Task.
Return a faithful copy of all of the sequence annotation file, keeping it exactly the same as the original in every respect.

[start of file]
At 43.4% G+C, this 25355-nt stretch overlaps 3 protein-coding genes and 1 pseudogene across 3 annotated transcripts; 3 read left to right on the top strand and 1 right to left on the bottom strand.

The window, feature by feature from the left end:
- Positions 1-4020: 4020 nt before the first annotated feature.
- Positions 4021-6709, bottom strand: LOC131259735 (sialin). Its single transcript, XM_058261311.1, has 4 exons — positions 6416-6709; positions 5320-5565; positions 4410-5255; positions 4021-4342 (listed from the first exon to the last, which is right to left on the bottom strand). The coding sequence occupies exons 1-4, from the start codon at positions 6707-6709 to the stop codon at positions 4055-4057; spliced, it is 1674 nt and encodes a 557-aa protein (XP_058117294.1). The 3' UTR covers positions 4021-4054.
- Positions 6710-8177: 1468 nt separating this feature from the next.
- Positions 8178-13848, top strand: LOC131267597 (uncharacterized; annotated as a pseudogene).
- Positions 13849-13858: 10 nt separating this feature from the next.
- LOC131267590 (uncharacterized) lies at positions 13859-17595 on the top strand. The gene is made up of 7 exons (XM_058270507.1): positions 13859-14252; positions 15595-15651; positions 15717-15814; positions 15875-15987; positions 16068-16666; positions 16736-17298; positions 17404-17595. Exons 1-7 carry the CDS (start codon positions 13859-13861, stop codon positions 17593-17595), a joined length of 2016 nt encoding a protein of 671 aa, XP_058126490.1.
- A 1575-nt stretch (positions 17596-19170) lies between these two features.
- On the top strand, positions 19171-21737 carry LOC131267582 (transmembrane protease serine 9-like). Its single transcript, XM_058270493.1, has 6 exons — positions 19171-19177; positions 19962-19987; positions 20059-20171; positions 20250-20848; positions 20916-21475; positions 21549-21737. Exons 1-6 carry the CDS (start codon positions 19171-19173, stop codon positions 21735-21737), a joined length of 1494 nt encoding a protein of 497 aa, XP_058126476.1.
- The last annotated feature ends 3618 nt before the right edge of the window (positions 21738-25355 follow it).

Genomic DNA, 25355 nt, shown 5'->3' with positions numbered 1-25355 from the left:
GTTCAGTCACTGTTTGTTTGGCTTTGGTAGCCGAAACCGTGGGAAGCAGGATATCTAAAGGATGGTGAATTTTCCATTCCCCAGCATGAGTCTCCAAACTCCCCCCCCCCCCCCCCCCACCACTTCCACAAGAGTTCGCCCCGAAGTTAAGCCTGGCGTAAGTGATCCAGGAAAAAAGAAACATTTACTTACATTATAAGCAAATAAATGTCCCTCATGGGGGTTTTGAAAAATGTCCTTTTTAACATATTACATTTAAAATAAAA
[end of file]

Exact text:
At 43.4% G+C, this 25355-nt stretch overlaps 3 protein-coding genes and 1 pseudogene across 3 annotated transcripts; 3 read left to right on the top strand and 1 right to left on the bottom strand.

The window, feature by feature from the left end:
- Positions 1-4020: 4020 nt before the first annotated feature.
- Positions 4021-6709, bottom strand: LOC131259735 (sialin). Its single transcript, XM_058261311.1, has 4 exons — positions 6416-6709; positions 5320-5565; positions 4410-5255; positions 4021-4342 (listed from the first exon to the last, which is right to left on the bottom strand). The coding sequence occupies exons 1-4, from the start codon at positions 6707-6709 to the stop codon at positions 4055-4057; spliced, it is 1674 nt and encodes a 557-aa protein (XP_058117294.1). The 3' UTR covers positions 4021-4054.
- Positions 6710-8177: 1468 nt separating this feature from the next.
- Positions 8178-13848, top strand: LOC131267597 (uncharacterized; annotated as a pseudogene).
- Positions 13849-13858: 10 nt separating this feature from the next.
- LOC131267590 (uncharacterized) lies at positions 13859-17595 on the top strand. The gene is made up of 7 exons (XM_058270507.1): positions 13859-14252; positions 15595-15651; positions 15717-15814; positions 15875-15987; positions 16068-16666; positions 16736-17298; positions 17404-17595. Exons 1-7 carry the CDS (start codon positions 13859-13861, stop codon positions 17593-17595), a joined length of 2016 nt encoding a protein of 671 aa, XP_058126490.1.
- A 1575-nt stretch (positions 17596-19170) lies between these two features.
- On the top strand, positions 19171-21737 carry LOC131267582 (transmembrane protease serine 9-like). Its single transcript, XM_058270493.1, has 6 exons — positions 19171-19177; positions 19962-19987; positions 20059-20171; positions 20250-20848; positions 20916-21475; positions 21549-21737. Exons 1-6 carry the CDS (start codon positions 19171-19173, stop codon positions 21735-21737), a joined length of 1494 nt encoding a protein of 497 aa, XP_058126476.1.
- The last annotated feature ends 3618 nt before the right edge of the window (positions 21738-25355 follow it).

Genomic DNA, 25355 nt, shown 5'->3' with positions numbered 1-25355 from the left:
GTTCAGTCACTGTTTGTTTGGCTTTGGTAGCCGAAACCGTGGGAAGCAGGATATCTAAAGGATGGTGAATTTTCCATTCCCCAGCATGAGTCTCCAAACTCCCCCCCCCCCCCCCCCCACCACTTCCACAAGAGTTCGCCCCGAAGTTAAGCCTGGCGTAAGTGATCCAGGAAAAAAGAAACATTTACTTACATTATAAGCAAATAAATGTCCCTCATGGGGGTTTTGAAAAATGTCCTTTTTAACATATTACATTTAAAATAAAA